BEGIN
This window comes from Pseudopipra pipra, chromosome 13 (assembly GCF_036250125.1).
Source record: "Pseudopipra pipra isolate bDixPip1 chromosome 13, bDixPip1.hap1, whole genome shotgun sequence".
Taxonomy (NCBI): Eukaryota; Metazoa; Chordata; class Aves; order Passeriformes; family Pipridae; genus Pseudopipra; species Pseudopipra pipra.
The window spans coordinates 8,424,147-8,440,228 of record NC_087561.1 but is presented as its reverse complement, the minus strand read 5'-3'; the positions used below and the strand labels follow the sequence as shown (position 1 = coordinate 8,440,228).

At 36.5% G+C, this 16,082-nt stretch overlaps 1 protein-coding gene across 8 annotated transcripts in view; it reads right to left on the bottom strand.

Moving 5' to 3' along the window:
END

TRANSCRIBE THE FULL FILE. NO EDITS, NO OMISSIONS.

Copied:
This window comes from Pseudopipra pipra, chromosome 13 (assembly GCF_036250125.1).
Source record: "Pseudopipra pipra isolate bDixPip1 chromosome 13, bDixPip1.hap1, whole genome shotgun sequence".
Taxonomy (NCBI): Eukaryota; Metazoa; Chordata; class Aves; order Passeriformes; family Pipridae; genus Pseudopipra; species Pseudopipra pipra.
The window spans coordinates 8,424,147-8,440,228 of record NC_087561.1 but is presented as its reverse complement, the minus strand read 5'-3'; the positions used below and the strand labels follow the sequence as shown (position 1 = coordinate 8,440,228).

At 36.5% G+C, this 16,082-nt stretch overlaps 1 protein-coding gene across 8 annotated transcripts in view; it reads right to left on the bottom strand.

Moving 5' to 3' along the window: